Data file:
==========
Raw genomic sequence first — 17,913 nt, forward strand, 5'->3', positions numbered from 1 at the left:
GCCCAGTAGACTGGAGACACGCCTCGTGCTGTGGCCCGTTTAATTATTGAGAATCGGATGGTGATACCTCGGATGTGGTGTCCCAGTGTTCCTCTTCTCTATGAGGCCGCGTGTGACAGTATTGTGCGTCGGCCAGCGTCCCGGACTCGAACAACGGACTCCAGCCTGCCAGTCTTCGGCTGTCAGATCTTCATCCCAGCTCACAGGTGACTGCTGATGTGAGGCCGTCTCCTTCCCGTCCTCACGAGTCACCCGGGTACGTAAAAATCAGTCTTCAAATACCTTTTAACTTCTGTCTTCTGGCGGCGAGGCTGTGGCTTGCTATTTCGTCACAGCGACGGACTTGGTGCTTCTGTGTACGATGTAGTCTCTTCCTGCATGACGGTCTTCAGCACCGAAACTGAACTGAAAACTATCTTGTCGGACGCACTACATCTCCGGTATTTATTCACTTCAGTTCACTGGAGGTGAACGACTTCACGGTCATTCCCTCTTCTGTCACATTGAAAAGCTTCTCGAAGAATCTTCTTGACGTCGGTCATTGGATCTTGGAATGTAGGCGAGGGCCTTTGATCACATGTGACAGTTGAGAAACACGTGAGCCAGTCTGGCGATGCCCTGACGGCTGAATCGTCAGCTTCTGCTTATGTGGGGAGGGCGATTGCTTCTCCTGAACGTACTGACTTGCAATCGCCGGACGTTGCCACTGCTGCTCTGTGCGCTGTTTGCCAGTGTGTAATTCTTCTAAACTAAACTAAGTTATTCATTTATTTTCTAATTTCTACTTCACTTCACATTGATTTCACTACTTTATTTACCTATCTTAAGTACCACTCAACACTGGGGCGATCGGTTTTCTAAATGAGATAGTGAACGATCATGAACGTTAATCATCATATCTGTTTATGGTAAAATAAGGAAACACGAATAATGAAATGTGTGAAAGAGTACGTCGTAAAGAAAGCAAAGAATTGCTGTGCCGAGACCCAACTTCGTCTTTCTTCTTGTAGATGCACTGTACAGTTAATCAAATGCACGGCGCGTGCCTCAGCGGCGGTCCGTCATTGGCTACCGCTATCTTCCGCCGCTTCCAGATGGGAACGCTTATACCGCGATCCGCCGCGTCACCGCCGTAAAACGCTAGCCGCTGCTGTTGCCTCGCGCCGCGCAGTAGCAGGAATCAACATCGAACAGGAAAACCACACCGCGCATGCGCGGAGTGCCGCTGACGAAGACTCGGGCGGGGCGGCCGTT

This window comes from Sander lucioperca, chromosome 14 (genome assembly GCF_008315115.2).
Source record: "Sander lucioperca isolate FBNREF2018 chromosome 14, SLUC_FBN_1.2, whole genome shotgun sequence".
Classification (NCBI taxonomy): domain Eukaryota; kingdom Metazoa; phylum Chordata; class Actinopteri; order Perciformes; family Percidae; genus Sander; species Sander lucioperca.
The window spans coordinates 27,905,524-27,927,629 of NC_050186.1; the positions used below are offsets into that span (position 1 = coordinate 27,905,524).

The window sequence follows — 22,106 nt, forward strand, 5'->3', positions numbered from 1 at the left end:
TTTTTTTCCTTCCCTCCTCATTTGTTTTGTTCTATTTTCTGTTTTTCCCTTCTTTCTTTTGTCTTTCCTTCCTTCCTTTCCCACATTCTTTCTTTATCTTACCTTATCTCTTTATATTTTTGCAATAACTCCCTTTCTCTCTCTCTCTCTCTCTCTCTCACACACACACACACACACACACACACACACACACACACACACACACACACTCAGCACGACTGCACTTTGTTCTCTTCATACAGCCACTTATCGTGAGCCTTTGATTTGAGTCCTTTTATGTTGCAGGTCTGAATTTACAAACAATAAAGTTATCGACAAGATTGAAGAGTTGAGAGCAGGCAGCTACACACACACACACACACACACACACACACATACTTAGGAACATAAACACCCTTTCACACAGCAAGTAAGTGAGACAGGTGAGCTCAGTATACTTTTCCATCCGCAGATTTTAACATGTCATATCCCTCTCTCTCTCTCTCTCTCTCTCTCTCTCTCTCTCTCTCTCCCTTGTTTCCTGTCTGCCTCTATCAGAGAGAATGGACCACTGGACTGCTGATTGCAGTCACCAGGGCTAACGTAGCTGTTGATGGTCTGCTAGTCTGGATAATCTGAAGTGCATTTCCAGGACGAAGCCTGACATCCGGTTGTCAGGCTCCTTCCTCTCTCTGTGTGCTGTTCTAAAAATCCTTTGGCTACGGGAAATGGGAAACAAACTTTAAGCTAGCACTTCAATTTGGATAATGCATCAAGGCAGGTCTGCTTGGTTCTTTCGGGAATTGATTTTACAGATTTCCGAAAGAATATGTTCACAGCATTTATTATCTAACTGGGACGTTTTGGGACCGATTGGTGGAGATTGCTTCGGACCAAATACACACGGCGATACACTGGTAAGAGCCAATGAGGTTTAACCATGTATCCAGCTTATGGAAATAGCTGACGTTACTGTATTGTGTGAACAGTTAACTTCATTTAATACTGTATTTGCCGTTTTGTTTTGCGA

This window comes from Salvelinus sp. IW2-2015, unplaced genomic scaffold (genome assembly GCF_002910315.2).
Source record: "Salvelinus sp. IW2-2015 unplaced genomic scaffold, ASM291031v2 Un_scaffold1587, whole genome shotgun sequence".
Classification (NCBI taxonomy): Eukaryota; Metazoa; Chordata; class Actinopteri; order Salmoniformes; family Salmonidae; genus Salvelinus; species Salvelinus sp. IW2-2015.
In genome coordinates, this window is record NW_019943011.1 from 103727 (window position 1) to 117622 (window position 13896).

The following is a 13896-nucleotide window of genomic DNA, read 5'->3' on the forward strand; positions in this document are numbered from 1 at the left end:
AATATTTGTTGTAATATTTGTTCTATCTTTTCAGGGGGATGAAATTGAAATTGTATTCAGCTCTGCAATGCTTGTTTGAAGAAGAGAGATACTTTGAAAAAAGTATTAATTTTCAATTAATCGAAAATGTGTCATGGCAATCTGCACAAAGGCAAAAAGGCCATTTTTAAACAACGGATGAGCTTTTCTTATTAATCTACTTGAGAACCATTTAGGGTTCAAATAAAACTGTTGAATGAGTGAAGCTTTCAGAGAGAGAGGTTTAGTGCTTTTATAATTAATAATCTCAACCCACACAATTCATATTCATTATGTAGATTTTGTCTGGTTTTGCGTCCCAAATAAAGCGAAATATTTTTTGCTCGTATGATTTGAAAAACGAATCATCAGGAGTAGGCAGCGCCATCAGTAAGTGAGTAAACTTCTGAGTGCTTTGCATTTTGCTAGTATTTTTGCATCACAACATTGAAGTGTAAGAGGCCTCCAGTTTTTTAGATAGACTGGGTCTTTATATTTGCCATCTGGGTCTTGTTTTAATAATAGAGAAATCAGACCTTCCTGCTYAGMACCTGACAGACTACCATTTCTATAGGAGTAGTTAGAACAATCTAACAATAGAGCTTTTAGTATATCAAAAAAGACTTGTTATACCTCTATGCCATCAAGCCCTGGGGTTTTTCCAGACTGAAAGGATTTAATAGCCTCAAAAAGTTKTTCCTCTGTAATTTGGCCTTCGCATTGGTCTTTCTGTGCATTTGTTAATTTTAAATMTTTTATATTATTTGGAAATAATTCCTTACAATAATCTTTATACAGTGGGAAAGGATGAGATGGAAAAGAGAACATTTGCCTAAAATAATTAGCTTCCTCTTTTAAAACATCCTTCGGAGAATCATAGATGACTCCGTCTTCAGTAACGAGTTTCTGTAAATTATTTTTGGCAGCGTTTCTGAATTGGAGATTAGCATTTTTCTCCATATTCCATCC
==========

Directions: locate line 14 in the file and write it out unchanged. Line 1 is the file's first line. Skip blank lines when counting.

AATATTTGTTGTAATATTTGTTCTATCTTTTCAGGGGGATGAAATTGAAATTGTATTCAGCTCTGCAATGCTTGTTTGAAGAAGAGAGATACTTTGAAAAAAGTATTAATTTTCAATTAATCGAAAATGTGTCATGGCAATCTGCACAAAGGCAAAAAGGCCATTTTTAAACAACGGATGAGCTTTTCTTATTAATCTACTTGAGAACCATTTAGGGTTCAAATAAAACTGTTGAATGAGTGAAGCTTTCAGAGAGAGAGGTTTAGTGCTTTTATAATTAATAATCTCAACCCACACAATTCATATTCATTATGTAGATTTTGTCTGGTTTTGCGTCCCAAATAAAGCGAAATATTTTTTGCTCGTATGATTTGAAAAACGAATCATCAGGAGTAGGCAGCGCCATCAGTAAGTGAGTAAACTTCTGAGTGCTTTGCATTTTGCTAGTATTTTTGCATCACAACATTGAAGTGTAAGAGGCCTCCAGTTTTTTAGATAGACTGGGTCTTTATATTTGCCATCTGGGTCTTGTTTTAATAATAGAGAAATCAGACCTTCCTGCTYAGMACCTGACAGACTACCATTTCTATAGGAGTAGTTAGAACAATCTAACAATAGAGCTTTTAGTATATCAAAAAAGACTTGTTATACCTCTATGCCATCAAGCCCTGGGGTTTTTCCAGACTGAAAGGATTTAATAGCCTCAAAAAGTTKTTCCTCTGTAATTTGGCCTTCGCATTGGTCTTTCTGTGCATTTGTTAATTTTAAATMTTTTATATTATTTGGAAATAATTCCTTACAATAATCTTTATACAGTGGGAAAGGATGAGATGGAAAAGAGAACATTTGCCTAAAATAATTAGCTTCCTCTTTTAAAACATCCTTCGGAGAATCATAGATGACTCCGTCTTCAGTAACGAGTTTCTGTAAATTATTTTTGGCAGCGTTTCTGAATTGGAGATTAGCATTTTTCTCCATATTCCATCC